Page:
Hundreds of thousands of people took to the streets of Warsaw on Sunday, to voice their anger at the nationalist government, who they say have eroded democratic norms and created fears that the nation veering down the path of autocracy.
According to Warsaw Mayor, Rafal Trzaskowski, who belongs to the opposition party that led the march, an estimated 500,000 people took part in Sunday's rally. Local media, on the other hand, estimated there were at least 300,000 at the march's culmination.
Large crowds also gathered in Krakow and other cities across the nation of 38 million people, showing frustration with a government that critics accuse of violating the constitution and eroding fundamental rights in Poland, a country long hailed as a model of peaceful and democratic change.
Former President Lech Walesa, the leader of the Solidarity movement that played a historic role in toppling communism in Poland, marched alongside the leader of the opposition Civic Platform party, former Polish Prime Minister, Donald Tusk.
The crowd marched from the office of Prime Minister Mateusz Morawiecki and past the seat of President Andrzej Duda, ending at the historic Royal Castle, where Tusk hailed the huge turnout and pledged to fight to win an autumn election and undo what he described as profound harm and division inflicted on the nation.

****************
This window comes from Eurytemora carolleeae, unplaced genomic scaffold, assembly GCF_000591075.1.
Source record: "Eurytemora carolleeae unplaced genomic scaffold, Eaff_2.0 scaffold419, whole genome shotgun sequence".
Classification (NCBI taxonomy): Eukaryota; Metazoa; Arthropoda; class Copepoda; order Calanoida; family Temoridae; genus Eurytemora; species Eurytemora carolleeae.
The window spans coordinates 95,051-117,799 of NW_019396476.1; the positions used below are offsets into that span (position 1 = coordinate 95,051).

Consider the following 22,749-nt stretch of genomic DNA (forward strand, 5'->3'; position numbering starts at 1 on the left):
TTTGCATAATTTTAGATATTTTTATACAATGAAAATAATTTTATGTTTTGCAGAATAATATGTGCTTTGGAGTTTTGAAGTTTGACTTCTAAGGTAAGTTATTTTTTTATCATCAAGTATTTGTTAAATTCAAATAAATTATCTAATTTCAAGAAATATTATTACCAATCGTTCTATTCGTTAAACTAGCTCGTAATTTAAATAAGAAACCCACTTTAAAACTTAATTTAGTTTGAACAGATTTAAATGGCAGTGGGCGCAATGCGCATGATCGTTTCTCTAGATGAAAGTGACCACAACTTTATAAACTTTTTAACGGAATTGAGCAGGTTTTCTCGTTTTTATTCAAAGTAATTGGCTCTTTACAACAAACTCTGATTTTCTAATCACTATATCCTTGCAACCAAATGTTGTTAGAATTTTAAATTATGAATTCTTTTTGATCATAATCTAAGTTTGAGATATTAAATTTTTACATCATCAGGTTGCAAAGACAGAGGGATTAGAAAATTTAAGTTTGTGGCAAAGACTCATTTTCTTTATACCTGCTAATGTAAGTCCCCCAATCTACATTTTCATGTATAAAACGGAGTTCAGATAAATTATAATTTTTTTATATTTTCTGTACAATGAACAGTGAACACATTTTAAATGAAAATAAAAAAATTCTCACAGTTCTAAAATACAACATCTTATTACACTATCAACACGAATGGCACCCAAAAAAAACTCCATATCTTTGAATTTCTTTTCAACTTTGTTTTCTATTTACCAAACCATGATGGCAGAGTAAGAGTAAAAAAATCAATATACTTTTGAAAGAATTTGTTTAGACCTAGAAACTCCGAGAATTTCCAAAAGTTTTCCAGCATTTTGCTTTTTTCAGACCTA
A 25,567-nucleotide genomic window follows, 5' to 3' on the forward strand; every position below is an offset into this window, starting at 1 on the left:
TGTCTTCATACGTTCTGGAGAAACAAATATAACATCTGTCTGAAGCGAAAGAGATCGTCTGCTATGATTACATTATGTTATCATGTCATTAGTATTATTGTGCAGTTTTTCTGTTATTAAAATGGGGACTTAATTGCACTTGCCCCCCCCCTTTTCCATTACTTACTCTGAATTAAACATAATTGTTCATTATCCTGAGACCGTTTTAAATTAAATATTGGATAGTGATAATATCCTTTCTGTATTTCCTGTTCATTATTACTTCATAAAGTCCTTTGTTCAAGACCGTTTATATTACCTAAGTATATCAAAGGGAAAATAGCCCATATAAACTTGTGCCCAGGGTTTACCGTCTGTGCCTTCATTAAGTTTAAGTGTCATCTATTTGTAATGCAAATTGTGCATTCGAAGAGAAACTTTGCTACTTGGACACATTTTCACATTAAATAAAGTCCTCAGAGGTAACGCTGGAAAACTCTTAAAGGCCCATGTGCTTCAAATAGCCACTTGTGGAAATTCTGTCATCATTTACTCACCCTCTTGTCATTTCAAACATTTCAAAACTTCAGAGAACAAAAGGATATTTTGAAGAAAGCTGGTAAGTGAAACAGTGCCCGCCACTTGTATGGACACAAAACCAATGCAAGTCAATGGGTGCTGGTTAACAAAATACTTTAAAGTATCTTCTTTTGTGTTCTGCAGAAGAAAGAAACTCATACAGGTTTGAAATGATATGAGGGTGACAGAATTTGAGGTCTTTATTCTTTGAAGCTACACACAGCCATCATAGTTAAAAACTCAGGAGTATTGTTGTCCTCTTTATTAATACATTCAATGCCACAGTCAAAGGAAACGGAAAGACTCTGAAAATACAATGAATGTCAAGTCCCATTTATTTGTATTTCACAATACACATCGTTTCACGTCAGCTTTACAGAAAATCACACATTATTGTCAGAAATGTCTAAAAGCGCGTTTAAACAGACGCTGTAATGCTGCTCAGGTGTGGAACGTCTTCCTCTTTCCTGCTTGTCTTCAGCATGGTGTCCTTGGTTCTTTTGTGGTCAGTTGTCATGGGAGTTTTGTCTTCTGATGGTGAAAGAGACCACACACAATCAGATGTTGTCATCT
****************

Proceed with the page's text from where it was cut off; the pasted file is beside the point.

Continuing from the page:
“We are going to these elections to win and to right human wrongs. I promise you victory, a settlement of evil, compensation for human wrongs and reconciliation among Poles,” Tusk told the crowd.
The government spokesman, Piotr Mueller, accused Tusk and Walesa of “trying to overthrow the government.”
Supporters of the march have warned that the election might be the nation's last chance to stop the erosion of democracy under the ruling party, Law and Justice, amid growing fears that the fall election might not be fair.
In power since 2015, Law and Justice have found a popular formula, combining higher social spending with socially conservative policies and support for the church in the mostly Catholic nation.
However, critics have warned for years that the party is reversing many of the achievements made since Poland emerged from communist rule in 1989.